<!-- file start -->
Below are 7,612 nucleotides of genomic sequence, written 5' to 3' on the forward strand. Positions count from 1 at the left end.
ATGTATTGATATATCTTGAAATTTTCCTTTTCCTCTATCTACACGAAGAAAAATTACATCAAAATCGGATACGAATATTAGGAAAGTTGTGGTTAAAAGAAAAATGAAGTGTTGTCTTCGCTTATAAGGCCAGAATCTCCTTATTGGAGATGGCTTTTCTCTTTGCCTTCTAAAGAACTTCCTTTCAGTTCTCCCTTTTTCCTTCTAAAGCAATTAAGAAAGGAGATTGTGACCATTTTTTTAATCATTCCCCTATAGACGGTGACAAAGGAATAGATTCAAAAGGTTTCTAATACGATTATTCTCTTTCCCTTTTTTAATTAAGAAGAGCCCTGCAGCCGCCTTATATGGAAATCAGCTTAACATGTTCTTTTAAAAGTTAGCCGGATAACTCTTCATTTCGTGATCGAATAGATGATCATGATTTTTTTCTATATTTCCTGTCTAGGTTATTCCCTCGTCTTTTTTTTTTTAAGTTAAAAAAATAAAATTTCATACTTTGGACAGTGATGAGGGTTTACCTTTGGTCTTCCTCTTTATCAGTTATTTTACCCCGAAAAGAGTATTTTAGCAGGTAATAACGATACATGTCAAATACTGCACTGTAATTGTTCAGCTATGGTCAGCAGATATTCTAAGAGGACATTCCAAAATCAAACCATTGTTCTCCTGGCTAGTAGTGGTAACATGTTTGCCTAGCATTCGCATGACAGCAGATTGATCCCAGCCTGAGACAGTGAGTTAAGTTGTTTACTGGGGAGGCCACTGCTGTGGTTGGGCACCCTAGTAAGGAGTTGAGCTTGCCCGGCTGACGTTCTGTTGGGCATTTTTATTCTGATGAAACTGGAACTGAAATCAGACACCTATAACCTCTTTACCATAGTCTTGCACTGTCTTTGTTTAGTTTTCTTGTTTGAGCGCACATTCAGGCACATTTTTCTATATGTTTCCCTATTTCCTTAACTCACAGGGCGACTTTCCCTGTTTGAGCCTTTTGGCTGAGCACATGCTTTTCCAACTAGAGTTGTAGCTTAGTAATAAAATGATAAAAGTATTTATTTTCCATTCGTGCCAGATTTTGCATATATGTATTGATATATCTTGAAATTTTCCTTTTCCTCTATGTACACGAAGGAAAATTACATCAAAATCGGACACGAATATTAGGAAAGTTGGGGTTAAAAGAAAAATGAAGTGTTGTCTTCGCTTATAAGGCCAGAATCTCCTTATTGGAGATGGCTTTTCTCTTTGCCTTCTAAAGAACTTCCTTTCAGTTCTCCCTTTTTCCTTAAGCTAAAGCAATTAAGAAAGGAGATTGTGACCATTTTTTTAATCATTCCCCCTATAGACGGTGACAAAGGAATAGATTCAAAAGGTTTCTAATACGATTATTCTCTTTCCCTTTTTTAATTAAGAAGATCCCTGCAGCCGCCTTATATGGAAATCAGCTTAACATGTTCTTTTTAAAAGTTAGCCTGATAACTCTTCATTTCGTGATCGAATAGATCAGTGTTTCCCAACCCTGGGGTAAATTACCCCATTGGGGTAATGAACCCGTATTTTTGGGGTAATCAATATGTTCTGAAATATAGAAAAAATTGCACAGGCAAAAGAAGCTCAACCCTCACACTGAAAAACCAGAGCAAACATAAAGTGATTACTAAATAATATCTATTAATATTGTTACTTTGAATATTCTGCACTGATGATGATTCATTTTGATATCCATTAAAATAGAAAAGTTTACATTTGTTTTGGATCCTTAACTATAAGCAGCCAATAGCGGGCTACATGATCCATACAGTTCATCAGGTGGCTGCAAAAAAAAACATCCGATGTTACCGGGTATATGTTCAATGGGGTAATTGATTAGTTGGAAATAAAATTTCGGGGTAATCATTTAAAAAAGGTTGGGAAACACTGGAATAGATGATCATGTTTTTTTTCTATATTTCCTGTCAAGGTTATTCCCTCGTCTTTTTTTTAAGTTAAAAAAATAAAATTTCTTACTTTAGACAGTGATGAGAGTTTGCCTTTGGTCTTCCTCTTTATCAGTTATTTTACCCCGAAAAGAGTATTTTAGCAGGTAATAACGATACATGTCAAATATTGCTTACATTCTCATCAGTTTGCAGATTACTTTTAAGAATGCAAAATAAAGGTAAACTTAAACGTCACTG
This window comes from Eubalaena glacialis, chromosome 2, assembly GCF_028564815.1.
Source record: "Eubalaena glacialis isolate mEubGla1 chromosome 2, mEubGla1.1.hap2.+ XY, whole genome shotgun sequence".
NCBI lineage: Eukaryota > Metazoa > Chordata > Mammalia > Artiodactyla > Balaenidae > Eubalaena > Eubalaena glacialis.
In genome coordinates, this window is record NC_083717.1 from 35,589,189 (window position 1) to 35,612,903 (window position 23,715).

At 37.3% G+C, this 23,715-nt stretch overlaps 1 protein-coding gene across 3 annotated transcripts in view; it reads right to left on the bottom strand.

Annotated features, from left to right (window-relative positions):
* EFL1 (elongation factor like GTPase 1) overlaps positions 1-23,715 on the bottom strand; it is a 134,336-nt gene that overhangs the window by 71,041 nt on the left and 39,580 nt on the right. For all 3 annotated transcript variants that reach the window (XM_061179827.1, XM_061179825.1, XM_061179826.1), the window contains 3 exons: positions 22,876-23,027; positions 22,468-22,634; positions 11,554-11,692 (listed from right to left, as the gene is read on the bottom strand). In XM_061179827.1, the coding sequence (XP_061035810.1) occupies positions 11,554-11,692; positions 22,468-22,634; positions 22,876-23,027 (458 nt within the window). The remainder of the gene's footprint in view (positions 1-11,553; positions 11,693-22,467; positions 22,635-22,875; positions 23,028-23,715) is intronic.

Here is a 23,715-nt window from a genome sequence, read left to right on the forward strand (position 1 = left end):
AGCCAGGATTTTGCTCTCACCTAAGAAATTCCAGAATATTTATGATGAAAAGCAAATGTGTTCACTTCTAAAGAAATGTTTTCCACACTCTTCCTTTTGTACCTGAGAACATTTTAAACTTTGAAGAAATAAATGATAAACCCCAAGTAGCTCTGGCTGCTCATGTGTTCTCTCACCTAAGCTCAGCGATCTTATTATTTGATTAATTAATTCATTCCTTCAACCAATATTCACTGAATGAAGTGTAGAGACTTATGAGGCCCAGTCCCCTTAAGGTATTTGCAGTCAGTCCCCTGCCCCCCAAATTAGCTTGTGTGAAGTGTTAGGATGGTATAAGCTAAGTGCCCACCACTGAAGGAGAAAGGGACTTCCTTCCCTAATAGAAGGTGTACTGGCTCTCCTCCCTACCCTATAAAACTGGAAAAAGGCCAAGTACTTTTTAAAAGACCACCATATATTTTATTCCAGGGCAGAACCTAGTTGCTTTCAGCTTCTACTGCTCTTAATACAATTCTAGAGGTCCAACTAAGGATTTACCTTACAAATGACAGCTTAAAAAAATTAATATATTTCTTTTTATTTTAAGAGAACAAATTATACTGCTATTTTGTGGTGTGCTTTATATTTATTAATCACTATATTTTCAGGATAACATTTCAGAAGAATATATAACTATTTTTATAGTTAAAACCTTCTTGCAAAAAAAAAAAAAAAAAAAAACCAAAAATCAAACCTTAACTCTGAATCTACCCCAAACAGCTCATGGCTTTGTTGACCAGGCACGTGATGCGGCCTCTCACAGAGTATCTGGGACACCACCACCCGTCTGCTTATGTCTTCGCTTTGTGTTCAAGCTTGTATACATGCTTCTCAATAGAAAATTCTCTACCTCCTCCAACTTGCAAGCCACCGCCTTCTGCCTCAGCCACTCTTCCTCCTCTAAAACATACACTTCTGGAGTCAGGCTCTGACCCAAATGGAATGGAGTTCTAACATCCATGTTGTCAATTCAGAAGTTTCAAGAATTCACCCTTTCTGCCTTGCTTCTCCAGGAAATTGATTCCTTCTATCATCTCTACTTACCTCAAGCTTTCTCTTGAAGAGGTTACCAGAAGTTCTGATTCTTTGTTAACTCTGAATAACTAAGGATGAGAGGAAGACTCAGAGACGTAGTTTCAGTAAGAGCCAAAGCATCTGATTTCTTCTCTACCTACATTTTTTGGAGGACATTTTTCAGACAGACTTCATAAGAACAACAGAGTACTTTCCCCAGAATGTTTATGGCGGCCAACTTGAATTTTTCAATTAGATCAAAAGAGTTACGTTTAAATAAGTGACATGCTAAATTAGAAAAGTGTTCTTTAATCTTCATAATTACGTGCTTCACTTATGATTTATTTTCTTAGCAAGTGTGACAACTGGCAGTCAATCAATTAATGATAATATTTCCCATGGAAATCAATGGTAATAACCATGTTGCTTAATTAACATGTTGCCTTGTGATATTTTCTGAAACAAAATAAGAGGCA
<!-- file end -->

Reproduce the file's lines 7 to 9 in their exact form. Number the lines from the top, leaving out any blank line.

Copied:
At 37.3% G+C, this 23,715-nt stretch overlaps 1 protein-coding gene across 3 annotated transcripts in view; it reads right to left on the bottom strand.

Annotated features, from left to right (window-relative positions):
* EFL1 (elongation factor like GTPase 1) overlaps positions 1-23,715 on the bottom strand; it is a 134,336-nt gene that overhangs the window by 71,041 nt on the left and 39,580 nt on the right. For all 3 annotated transcript variants that reach the window (XM_061179827.1, XM_061179825.1, XM_061179826.1), the window contains 3 exons: positions 22,876-23,027; positions 22,468-22,634; positions 11,554-11,692 (listed from right to left, as the gene is read on the bottom strand). In XM_061179827.1, the coding sequence (XP_061035810.1) occupies positions 11,554-11,692; positions 22,468-22,634; positions 22,876-23,027 (458 nt within the window). The remainder of the gene's footprint in view (positions 1-11,553; positions 11,693-22,467; positions 22,635-22,875; positions 23,028-23,715) is intronic.